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Costs
Design
Schedules
Construction methodologies
H&S
Environmental issues
 Reference to Clayton (2001) – why are ground
related risks so high
 Typical hazards
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Hazards and their impact – Appendix 2
Key features to be assessed by means of survey and geotechnical investigations
Man-made features:
• Pipelines: on or buried below the
seabed
• Communications cables
• Wrecks, including ships aircraft &
submarines
• Wellheads and abandoned well
locations
• Unexploded ordnance (UXO) and
related debris, previously deployed or
dumped
• Navigation or metocean buoys
• Archaeological remains
• Miscellaneous debris
• Power and umbilical lines & cables
• Waste, chemical or other dumping
grounds
• Jack-up rig footprints
• Rock dumps
• Scour protection material
• Gravel extraction areas
• Export and intra-array cables
• Wind turbines, wave, tidal arrays
• Manifolds and templates
• Platforms: active, abandoned, or
toppled
• Anchorage
Natural seabed features:
• Seabed topography and relief
• Seabed sediments
• Sand: banks, waves, and mega- ripples
• Glacial features including iceberg plough
marks, flutes and moraines
• Rock outcrops, pinnacles and boulders
• Seabed channels and scours
• Peat
• Gravel beds
• Hard grounds / cemented sands
• Submerged forest or terrestrial palaeolandscape
• Unstable or steep slopes
• Gas vents and pockmarks
• Collapse features
• Fluid expulsion features
• Chemosynthetic communities
• Fault escarpments
• Reefs
• Mud: flows, gullies, volcanoes, lumps,
lobes
• Slumps
• Diapiric structures
• Gas hydrate mounds
Subsurface geological features:
• Sedimentary sequences
• Stratigraphy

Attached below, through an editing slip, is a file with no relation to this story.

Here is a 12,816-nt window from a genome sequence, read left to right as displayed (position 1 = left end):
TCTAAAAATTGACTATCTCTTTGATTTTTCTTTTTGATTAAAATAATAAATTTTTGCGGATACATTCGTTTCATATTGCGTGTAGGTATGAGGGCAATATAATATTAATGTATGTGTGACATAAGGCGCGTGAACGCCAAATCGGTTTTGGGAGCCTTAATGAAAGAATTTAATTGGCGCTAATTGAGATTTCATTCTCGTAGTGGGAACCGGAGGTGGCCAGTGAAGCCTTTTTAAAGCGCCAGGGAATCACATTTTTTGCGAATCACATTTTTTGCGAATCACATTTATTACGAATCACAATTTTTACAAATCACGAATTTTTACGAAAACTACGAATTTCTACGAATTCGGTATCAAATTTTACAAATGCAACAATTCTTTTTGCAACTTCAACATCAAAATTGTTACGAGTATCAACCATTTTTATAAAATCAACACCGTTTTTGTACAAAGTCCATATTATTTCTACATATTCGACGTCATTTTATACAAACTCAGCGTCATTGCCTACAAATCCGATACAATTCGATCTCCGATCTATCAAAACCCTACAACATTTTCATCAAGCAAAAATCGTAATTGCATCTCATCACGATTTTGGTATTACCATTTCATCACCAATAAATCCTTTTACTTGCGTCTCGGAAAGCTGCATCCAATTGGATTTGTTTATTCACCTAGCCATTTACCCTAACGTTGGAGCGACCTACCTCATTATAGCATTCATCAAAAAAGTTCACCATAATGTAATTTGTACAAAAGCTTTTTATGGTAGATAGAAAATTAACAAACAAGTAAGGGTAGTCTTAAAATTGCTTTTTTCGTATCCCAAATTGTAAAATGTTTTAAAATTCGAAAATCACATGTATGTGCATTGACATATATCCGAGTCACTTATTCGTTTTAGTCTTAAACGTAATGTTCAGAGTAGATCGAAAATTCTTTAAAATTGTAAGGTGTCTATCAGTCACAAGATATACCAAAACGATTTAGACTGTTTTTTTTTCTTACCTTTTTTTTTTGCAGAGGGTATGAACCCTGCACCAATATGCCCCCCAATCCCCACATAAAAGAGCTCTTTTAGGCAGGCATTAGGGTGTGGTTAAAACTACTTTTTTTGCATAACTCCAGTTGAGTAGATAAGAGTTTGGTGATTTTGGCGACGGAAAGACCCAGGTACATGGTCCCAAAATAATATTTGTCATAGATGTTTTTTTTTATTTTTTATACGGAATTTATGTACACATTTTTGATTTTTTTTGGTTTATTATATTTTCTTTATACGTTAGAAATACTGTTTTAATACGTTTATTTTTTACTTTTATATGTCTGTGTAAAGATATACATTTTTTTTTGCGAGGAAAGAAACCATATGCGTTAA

• Buried infilled channels
• Hard grounds / cemented sands or
buried land surfaces
• Gravel beds
• Boulder beds
• Rock head or igneous intrusion near
seabed
• Peat
• Erosion and truncation surfaces
• Shallow water flow zones / loose
sands
• Glacial features incl. drumlins, loess
and moraines
• Faults - tectonic or glacigenic
• Shallow gas charged intervals
• Gas chimneys
• Salt or mud diapirs and diatremes
• Buried slumps and mass transport
complexes
• Gas hydrate zones and hydrated soils
Note: The order of significance is likely to depend on the area of the world and the previous experiences of specific environments; surveys are
performed in order to identify what is present – other man made or geological hazards may be present that are not included on this list. A risk and
impact assessment is required to determine whether a hazard present is a risk to development.
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The ground model – Section 3
 Iterative and continuous process throughout life
cycle
 Level of risk inversely proportional to level of
knowledge
 What is a ground model
 Use of the ground model
 Development of the ground model
 Desk study
 Ground investigation programme
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A typical process of understanding
ground conditions – Figure 1
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Example ground investigation process flowchart
for an offshore wind development – Figure 2
Analysis of Regional
Geology
Review the Developer’s
Requirements
Foundation Selection
Shortlisting
Undertake a Desk
Study
Prepare the
Ground Model
Database
Input Data from Section
3.4
Other Surveys
e.g. Metocean,
Environmental,
Archaeological,
etc.
Survey Planning &
Risk Assessment
Reconnaissance
Ground
Investigation &
Testing
Geophysical and
Geotechnical Scope of
Work
Geohazard
Assessment
If required
Factual & Interpretive
Reports
Integrated
Interpretation &
Evaluation
Other Studies
e.g. Foundation
selection/construction,
cabling
Update the
Ground Model
Database
Site Specific Data
Survey Planning &
Risk Assessment
Detailed Ground
Investigation &
Testing
Geophysical and
Geotechnical Scope of
Work
OSIG – Offshore Site Investigation & Geotechnics Committee
Factual & Interpretive
Reports
Update the
Ground Model
Database
Geohazard
Assessment
Site Specific Data
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Example timeline for an offshore wind farm project.
Site investigation phase – Figure 3